However La Societe Guernesiaise is strongly objecting to the project due to the site’s ecological and geological value.
The current site used to manage inert waste material is expected to be full within three years. After investigations Longue Hougue South was flagged as the best option, which could see a new breakwater built and the reclamation site extended south by 500 metres.
This could be available for use in 2024 and has an estimated capacity for 15 years’ infilling.
But environmentalists have raised concerns and La Societe has now submitted a formal objection.
La Societe’s scientific committee chairperson Laura Bampton said: 'Spur Point is extremely ecologically and geologically valuable. To needlessly destroy a pristine habitat like this would be a tragedy for Guernsey.'
La Societe is now encouraging islanders to contact their deputies to urge them to reconsider the plans.
One of the main areas of concern is an internationally important population of Atlantic scaly cricket, which is classified as vulnerable by the International Union for Conservation of Nature, which lives in the area.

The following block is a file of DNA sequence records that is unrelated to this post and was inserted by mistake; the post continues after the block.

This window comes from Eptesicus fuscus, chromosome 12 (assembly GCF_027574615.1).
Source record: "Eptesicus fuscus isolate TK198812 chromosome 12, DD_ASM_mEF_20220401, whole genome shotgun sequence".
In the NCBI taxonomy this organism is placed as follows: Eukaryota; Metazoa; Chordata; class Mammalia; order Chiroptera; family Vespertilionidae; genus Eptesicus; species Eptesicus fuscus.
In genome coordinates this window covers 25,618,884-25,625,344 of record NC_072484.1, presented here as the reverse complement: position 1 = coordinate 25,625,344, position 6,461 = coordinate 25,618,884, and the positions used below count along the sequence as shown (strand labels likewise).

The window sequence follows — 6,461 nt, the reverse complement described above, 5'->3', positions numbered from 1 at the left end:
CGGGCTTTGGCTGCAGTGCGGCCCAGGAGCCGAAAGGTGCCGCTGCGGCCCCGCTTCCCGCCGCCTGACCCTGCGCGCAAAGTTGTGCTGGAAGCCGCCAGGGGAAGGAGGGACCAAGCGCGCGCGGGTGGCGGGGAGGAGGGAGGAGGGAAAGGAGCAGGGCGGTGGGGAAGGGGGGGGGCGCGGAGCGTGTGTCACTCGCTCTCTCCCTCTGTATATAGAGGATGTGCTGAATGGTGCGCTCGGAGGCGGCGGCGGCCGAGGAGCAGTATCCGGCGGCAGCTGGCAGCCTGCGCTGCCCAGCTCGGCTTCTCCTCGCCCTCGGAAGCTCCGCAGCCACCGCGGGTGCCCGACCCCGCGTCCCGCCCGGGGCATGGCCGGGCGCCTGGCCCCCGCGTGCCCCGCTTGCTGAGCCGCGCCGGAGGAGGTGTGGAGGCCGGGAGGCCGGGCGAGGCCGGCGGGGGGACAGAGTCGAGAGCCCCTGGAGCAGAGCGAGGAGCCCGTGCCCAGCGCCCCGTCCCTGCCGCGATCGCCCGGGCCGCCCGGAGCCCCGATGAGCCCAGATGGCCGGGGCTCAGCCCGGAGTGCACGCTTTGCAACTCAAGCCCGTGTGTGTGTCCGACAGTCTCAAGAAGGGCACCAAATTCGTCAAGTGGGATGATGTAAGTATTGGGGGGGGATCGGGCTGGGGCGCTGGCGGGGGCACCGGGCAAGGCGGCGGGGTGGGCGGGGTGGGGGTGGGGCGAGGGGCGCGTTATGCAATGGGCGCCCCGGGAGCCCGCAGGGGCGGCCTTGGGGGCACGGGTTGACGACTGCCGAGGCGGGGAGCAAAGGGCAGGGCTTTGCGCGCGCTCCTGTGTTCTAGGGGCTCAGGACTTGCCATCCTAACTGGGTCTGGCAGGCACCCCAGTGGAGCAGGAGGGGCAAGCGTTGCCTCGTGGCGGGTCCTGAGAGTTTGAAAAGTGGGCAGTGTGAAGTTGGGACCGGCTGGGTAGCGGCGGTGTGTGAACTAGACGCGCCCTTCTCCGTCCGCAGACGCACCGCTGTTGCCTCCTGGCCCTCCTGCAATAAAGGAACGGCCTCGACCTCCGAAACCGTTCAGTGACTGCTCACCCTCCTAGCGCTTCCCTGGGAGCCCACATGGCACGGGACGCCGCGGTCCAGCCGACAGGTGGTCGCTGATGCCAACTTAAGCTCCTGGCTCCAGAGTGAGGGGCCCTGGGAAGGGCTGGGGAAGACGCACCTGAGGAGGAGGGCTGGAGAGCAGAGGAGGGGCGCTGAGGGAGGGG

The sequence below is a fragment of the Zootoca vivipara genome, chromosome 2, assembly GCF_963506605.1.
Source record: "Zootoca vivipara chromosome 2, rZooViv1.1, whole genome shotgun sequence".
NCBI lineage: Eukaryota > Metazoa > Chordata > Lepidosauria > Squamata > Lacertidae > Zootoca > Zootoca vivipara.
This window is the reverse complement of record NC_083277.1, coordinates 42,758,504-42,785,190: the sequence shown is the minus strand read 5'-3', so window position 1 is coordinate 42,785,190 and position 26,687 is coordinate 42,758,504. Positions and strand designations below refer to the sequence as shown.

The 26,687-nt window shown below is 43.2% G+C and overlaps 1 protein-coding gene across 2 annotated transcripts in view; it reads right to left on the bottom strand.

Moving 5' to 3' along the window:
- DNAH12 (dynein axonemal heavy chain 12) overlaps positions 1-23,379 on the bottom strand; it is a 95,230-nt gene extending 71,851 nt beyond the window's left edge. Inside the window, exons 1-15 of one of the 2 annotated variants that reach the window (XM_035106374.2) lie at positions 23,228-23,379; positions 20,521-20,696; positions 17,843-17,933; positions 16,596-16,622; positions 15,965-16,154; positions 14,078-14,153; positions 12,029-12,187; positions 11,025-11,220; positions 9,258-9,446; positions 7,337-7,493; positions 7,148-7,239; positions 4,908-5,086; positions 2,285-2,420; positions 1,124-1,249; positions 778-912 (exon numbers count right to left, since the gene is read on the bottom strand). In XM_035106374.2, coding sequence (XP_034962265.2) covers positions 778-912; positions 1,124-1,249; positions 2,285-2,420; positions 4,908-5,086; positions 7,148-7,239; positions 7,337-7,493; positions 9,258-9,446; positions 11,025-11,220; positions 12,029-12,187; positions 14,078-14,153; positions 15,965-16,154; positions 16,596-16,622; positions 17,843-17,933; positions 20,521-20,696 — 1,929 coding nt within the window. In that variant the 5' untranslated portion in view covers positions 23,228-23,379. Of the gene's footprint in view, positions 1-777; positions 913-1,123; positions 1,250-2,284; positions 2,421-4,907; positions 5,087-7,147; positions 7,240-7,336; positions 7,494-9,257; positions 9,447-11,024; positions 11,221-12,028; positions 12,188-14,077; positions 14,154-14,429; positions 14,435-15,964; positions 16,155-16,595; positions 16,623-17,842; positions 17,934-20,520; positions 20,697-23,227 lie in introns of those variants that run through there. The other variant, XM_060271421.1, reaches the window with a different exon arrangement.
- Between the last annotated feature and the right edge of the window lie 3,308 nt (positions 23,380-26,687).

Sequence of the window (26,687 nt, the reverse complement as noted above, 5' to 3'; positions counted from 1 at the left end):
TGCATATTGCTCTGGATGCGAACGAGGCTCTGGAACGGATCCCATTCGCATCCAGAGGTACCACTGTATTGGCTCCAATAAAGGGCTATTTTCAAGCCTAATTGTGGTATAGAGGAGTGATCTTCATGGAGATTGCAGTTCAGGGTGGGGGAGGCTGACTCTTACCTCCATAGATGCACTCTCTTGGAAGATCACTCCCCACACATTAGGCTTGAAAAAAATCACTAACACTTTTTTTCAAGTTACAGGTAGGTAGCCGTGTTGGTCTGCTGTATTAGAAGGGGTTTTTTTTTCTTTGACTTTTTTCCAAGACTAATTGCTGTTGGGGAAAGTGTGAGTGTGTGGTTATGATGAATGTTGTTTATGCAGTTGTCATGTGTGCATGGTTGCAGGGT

There is also 12,000 square metres of eelgrass - an important habitat, which is valuable due to the diversity of species it supports and the ecosystem services it provides. It also has an important role in the fight against climate change as it locks up carbon dioxide more efficiently than rainforests. In the UK it is a priority habitat.
The site also contains a unique rock formation - St Peter Port Gabbro - which is a draw for visiting geologists from around the world.
The area is also used by fishermen, shore gatherers and ormerers.
La Societe does not believe the results of the Environmental Impact Assessment conducted in 2019 provided a robust case that such a large-scale development at Longue Hougue South would have limited and manageable environmental impacts.
The matter is set to be debated at the next States meeting, which gets underway on Wednesday.